Ruling

04242-15 Westbrook-Jones v Warrington Guardian

    • Date complaint received

      22nd December 2015

    • Outcome

      No breach - after investigation

    • Code provisions

      1 Accuracy

Decision of the Complaints Committee 04242-15 Westbrook-Jones v Warrington Guardian

Summary of complaint

1. Caroline Westbrook-Jones complained to the Independent Press Standards Organisation that the Warrington Guardian had breached Clause 1 (Accuracy) of the Editors’ Code of Practice in an article headlined “Woman hit by car near primary school in Old Hall”, published on 26 May 2015.

2. The article reported that a woman had been struck by a car near to a primary school following a dispute with another woman over parking.

3. The complainant said that she was the driver of the car referred to in the article. She accepted that she had been involved in a dispute in the car park, but maintained that the other party had not been “hit” or “struck” by her car, as reported. Rather, the other party had fallen backwards and injured herself during the altercation. The article had been “one-sided” and failed to give her account of the incident. She said she had not been charged and the police investigation had been dropped. The police officer who had taken her statement on the day of the incident had confirmed to her that the police had not given permission for the newspaper to publish the story.

4. The complainant also said that a person claiming to be the other person involved in the altercation had left a comment beneath the online article, which she considered had given a significantly inaccurate, one-sided account of the incident, and exaggerated the extent of her injuries. The complainant noted that this comment had led to the publication of further abusive comments from other readers.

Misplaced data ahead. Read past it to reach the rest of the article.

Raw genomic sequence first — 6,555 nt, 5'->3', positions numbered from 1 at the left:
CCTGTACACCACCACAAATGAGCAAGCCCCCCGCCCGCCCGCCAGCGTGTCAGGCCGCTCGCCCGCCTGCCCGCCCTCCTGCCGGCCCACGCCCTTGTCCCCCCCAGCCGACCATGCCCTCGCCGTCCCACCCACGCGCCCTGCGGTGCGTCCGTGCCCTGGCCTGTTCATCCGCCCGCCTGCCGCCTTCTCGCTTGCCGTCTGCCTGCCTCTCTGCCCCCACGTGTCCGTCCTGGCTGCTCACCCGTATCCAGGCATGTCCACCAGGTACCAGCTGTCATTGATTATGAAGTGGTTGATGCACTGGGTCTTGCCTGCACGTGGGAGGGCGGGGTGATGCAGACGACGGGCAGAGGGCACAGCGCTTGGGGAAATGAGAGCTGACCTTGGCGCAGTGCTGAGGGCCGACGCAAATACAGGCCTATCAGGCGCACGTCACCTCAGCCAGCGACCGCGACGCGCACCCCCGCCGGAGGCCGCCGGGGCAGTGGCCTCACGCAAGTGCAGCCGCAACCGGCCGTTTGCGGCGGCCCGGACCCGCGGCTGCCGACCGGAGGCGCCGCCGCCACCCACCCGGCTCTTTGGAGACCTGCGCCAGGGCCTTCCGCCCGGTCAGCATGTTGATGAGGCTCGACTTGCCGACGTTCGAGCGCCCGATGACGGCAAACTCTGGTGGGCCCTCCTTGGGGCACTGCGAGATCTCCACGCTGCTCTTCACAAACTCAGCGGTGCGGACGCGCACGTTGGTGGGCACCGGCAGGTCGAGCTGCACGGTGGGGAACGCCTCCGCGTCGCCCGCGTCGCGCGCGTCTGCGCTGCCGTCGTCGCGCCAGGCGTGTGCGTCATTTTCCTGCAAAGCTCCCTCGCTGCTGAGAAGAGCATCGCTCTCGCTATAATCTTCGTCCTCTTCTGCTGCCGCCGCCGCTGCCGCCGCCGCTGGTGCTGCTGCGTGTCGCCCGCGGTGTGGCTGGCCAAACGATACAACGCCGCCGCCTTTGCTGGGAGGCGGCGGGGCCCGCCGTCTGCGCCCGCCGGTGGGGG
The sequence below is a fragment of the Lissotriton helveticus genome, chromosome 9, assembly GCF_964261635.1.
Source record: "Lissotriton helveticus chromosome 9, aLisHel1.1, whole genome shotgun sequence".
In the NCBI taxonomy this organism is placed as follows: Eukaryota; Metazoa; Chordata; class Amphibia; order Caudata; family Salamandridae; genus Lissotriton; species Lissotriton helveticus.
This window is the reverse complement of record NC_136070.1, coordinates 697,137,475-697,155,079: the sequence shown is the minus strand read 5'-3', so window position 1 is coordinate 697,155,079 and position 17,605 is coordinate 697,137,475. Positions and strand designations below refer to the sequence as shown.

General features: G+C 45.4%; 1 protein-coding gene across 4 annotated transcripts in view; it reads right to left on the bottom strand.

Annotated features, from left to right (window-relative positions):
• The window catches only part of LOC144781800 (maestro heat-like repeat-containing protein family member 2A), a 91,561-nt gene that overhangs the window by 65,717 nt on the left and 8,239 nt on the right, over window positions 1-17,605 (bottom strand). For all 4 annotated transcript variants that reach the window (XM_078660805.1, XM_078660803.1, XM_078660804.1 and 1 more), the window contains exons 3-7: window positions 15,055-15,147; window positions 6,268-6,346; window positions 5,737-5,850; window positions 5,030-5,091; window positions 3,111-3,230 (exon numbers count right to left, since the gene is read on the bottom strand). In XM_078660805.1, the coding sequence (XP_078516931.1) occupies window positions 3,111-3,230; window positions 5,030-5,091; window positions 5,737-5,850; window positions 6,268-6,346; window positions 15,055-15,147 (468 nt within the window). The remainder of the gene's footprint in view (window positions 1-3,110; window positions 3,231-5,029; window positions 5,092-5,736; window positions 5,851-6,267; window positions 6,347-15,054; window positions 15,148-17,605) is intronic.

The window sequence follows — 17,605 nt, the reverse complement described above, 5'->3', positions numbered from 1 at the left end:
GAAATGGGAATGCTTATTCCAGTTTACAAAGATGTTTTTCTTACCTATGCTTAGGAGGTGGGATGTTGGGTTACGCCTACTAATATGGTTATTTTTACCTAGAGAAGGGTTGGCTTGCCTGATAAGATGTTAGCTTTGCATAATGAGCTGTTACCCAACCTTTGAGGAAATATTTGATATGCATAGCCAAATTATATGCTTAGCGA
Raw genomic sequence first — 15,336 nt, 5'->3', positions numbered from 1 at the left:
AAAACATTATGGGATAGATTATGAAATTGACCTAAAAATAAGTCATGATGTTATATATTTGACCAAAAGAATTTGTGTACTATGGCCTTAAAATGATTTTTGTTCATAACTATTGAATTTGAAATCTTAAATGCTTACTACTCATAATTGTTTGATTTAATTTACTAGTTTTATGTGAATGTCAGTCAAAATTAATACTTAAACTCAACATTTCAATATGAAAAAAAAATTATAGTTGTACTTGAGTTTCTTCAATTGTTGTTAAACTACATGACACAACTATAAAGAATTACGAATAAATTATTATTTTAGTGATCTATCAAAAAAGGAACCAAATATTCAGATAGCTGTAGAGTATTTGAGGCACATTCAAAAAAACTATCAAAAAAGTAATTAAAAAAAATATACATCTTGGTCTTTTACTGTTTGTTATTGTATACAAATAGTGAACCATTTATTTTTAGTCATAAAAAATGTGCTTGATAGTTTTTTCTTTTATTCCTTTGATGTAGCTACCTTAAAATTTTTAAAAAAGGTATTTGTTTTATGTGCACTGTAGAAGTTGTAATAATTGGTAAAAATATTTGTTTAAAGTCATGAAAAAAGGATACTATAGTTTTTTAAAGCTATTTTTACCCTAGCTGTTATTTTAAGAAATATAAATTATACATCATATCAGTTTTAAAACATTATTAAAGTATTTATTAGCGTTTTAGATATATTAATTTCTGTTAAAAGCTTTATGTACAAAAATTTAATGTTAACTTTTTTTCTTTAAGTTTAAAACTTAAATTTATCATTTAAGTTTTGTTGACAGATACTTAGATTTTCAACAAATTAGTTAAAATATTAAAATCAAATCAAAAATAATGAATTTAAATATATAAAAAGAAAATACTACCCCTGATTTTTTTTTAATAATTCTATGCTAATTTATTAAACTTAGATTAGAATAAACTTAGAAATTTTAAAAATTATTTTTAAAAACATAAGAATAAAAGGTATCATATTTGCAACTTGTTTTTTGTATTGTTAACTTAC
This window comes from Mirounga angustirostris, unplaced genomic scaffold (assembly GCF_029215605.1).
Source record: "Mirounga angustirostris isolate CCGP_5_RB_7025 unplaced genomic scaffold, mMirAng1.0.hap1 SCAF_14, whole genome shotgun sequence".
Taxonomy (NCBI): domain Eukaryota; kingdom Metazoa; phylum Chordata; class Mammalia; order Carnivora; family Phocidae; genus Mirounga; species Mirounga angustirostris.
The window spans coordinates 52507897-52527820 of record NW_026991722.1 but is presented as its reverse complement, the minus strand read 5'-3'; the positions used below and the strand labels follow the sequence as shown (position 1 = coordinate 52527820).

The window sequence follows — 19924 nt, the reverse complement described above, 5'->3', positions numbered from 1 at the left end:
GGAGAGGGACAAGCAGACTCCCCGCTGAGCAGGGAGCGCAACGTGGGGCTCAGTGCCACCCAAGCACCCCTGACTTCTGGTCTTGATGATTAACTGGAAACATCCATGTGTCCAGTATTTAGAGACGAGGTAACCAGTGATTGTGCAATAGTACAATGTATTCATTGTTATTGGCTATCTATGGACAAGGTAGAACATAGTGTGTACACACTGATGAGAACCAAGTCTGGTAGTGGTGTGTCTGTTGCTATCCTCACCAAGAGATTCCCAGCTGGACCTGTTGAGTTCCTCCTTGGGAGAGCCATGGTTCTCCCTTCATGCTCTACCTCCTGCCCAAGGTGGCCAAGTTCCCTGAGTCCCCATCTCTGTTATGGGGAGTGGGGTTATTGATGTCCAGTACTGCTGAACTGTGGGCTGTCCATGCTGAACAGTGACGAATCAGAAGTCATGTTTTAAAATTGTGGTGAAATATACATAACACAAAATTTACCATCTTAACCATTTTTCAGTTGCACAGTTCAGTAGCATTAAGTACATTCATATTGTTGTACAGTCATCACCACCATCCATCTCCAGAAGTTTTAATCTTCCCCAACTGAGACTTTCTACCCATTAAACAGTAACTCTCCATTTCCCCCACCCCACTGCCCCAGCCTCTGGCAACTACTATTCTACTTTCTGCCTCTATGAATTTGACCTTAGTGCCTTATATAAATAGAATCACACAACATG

5. The newspaper said the article was a routine news report based on information supplied by Cheshire Police. The information was supplied over the telephone, immediately written up, and published online; no notes were taken. When it was alerted to the complainant’s concerns, the reporter contacted the police to verify the information. The newspaper provided an email in which the police confirmed that its 22 May 2015 records stated that an altercation had taken place between a driver and a pedestrian over parking, and that the vehicle had “collided with the pedestrian”.

6. The newspaper considered that it was unlikely that either party would be identified from the article because no one was named. It said if the police issued a fresh statement following the outcome of the investigation, it would be happy to publish it. Alternatively, it offered to publish the following statement in print and beneath the online article:

Caroline Westbrook-Jones

We published on 26 May a report under the heading “Woman hit by car near to primary school in Old Hall”. The police said a woman had been hit by a car during a dispute over parking. Ms Westbrook-Jones has contacted us to say she was the driver but denies that her car hit anyone. She says a woman fell on her car during the altercation.